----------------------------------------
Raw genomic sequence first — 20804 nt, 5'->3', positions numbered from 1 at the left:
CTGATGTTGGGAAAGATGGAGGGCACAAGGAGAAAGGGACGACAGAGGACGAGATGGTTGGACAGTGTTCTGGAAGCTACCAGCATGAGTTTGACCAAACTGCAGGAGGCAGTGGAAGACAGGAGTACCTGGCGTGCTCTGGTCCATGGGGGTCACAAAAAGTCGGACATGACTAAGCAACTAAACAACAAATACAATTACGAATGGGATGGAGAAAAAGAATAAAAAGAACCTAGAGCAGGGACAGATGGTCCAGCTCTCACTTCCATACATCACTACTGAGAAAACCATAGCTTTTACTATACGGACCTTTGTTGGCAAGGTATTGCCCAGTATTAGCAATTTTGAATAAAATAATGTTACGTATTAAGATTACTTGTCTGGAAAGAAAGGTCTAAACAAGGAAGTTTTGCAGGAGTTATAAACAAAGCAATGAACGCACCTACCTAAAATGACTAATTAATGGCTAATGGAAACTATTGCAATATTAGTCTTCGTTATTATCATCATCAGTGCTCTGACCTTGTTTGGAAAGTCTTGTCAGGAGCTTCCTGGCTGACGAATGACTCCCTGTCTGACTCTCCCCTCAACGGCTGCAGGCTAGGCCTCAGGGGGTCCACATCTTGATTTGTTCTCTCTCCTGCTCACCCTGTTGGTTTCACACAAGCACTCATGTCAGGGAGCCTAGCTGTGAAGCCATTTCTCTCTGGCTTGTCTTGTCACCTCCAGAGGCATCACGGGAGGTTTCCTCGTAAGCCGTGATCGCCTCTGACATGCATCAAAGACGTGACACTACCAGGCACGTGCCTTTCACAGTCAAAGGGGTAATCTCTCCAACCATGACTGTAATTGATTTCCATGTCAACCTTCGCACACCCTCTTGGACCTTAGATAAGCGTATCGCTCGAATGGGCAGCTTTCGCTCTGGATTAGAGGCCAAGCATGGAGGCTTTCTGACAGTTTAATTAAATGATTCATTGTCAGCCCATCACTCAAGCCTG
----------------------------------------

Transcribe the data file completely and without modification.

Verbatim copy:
Raw genomic sequence first — 20804 nt, 5'->3', positions numbered from 1 at the left:
CTGATGTTGGGAAAGATGGAGGGCACAAGGAGAAAGGGACGACAGAGGACGAGATGGTTGGACAGTGTTCTGGAAGCTACCAGCATGAGTTTGACCAAACTGCAGGAGGCAGTGGAAGACAGGAGTACCTGGCGTGCTCTGGTCCATGGGGGTCACAAAAAGTCGGACATGACTAAGCAACTAAACAACAAATACAATTACGAATGGGATGGAGAAAAAGAATAAAAAGAACCTAGAGCAGGGACAGATGGTCCAGCTCTCACTTCCATACATCACTACTGAGAAAACCATAGCTTTTACTATACGGACCTTTGTTGGCAAGGTATTGCCCAGTATTAGCAATTTTGAATAAAATAATGTTACGTATTAAGATTACTTGTCTGGAAAGAAAGGTCTAAACAAGGAAGTTTTGCAGGAGTTATAAACAAAGCAATGAACGCACCTACCTAAAATGACTAATTAATGGCTAATGGAAACTATTGCAATATTAGTCTTCGTTATTATCATCATCAGTGCTCTGACCTTGTTTGGAAAGTCTTGTCAGGAGCTTCCTGGCTGACGAATGACTCCCTGTCTGACTCTCCCCTCAACGGCTGCAGGCTAGGCCTCAGGGGGTCCACATCTTGATTTGTTCTCTCTCCTGCTCACCCTGTTGGTTTCACACAAGCACTCATGTCAGGGAGCCTAGCTGTGAAGCCATTTCTCTCTGGCTTGTCTTGTCACCTCCAGAGGCATCACGGGAGGTTTCCTCGTAAGCCGTGATCGCCTCTGACATGCATCAAAGACGTGACACTACCAGGCACGTGCCTTTCACAGTCAAAGGGGTAATCTCTCCAACCATGACTGTAATTGATTTCCATGTCAACCTTCGCACACCCTCTTGGACCTTAGATAAGCGTATCGCTCGAATGGGCAGCTTTCGCTCTGGATTAGAGGCCAAGCATGGAGGCTTTCTGACAGTTTAATTAAATGATTCATTGTCAGCCCATCACTCAAGCCTG